How to Repair Drywall: A Homeowner’s Guide
Learning to repair drywall can save the homeowner time and potentially a ton of money. Drywall, also known as sheet rock, plasterboard or wallboard, was invented in 1916 and quickly caught on because it was relatively cheap and easy to erect. The disadvantage? Even today, it can be easily damaged by accidental knocks from heavy furniture or leaking pipes behind walls.
If your own walls or ceiling have large dents, cracks, or flaws, you may be wondering how to fix them. Is drywall damage easy to repair or is it better to leave it to a professional?
While a professional contractor is better at putting up new walls or doing major repairs, many say repairing drywall can be a DIY job – at least with guidance. So buckle your tool belt on, grab some sandpaper and the right mix, and read these steps to learn how to do drywall work yourself.
Drywall Repair 101
Small holes or cracks in drywall (i.e., less than an inch wide and deep, like nail crackers or damage to picture hooks) can be filled with plaster. You can purchase this repair solution from your local hardware store, where it can be called a putty paste, grout, drywall compound, or mud.
If you’re just learning how to fix drywall, choose a paste or grout that will dry in about 45 minutes so you have time to make and correct spreading errors that says Luis Perez, Owner of Primary Colors, a drywall and painting company in Falls Church, VA. Then try the following steps:
- Scrape or cut off loose drywall particles in the damaged area so the hole is clean.
- Using a 3, 6, or 8 inch wide putty knife, completely fill the hole with a first layer of paste or grout and create a smooth wall surface. For deep holes (over 2 inches deep), layer the compound and make sure each layer is dry before adding the next. If you use a filler that dries in 45 minutes, it will take that long. Check the drying time on your label if you are not sure.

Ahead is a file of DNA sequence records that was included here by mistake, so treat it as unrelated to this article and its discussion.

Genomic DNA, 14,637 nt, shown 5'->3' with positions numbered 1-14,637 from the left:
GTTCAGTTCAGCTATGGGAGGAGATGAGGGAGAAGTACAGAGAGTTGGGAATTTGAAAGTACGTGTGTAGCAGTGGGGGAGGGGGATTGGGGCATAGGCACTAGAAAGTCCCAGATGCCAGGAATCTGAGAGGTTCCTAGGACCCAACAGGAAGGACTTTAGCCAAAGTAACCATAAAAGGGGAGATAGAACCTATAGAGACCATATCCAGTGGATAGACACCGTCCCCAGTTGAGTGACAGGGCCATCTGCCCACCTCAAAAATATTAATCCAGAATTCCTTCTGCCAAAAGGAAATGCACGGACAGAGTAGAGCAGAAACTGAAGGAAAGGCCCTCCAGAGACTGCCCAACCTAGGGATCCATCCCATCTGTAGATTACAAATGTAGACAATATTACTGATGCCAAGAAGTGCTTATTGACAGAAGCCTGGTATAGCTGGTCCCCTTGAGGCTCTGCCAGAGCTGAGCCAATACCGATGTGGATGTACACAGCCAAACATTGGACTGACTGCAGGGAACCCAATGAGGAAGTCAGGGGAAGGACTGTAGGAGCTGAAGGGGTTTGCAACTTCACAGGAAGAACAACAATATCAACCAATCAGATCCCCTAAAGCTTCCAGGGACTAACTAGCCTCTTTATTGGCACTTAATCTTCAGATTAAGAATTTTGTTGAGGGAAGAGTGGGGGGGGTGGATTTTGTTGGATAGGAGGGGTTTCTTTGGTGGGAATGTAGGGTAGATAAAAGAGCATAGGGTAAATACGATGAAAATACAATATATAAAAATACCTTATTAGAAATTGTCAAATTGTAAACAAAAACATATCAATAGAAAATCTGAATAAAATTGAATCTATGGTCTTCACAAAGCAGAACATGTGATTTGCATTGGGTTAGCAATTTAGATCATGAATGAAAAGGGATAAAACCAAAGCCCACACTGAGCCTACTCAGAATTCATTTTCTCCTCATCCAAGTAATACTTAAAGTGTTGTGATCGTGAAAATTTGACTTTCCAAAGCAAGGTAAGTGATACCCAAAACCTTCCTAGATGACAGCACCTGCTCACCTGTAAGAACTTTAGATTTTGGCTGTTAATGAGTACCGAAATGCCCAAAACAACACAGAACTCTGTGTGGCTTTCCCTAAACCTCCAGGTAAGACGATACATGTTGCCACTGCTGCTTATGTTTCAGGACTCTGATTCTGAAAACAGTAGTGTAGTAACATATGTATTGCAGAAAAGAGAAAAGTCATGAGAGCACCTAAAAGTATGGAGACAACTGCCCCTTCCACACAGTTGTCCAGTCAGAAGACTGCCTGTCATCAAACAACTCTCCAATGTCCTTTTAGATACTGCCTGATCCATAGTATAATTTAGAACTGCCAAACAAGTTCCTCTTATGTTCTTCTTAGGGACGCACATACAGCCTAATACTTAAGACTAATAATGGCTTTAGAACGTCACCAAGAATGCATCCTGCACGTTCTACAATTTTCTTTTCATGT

- After the final layer of joint has dried, try sanding the repair area lightly with 80-120 grit sandpaper or fine-grit sandpaper until it is smooth and flush with the surrounding wall or ceiling.
For repairing large drywall cracks
If the crack or hole is large (that is, more than an inch wide or deep), you’ll need to cut a piece of drywall from scrap or buy a pre-cut piece to fix it. Then do the following:
- If the damage to your wall or ceiling is irregularly shaped instead of trying to match your drywall patch to the hole, it’s easier to match the hole to your patch by making a neat square around the hole in your wall with a utility knife to cut.
- Either cover the hole with a self-adhesive fiberglass mesh patch, or if pegs are visible (the wood behind the wall that anchors the drywall sheets), fill the hole with a similar sized piece of drywall, and then nail or screw it in to the pens.
- Once you’ve placed your mesh plaster, spread a thin layer of paste or compound along the perimeter, then apply drywall tape over the mud to hide the seam where new and old drywall meet. Let the repair dry for 10 to 20 minutes.
- Apply two or three more thin coats of putty paste or grout over the seams of the patch until the entire area is flush with the surrounding wall. Apply even pressure as you spread and smooth the joint.
- Once your patch looks flush with the wall, sand the area so the seams really disappear. After sanding, wipe the wall with a damp rag to pick up drywall dust.
Hide your repairs
Even if you’re a pro and have known how to fix drywall for years, you’ll usually find that once it’s all filled or patched, you’ll want to paint over it to hide your repair.
“The trick is to make the repair look like it never happened,” says Perez. “Bad repairs can show bumps, especially when the lights are on.”
Use a touch up brush to paint small repairs, feathering the edges of the plaster so it will blend into the wall. However, if you have a large section or multiple repairs you will need to repaint the entire wall to keep the paint completely even.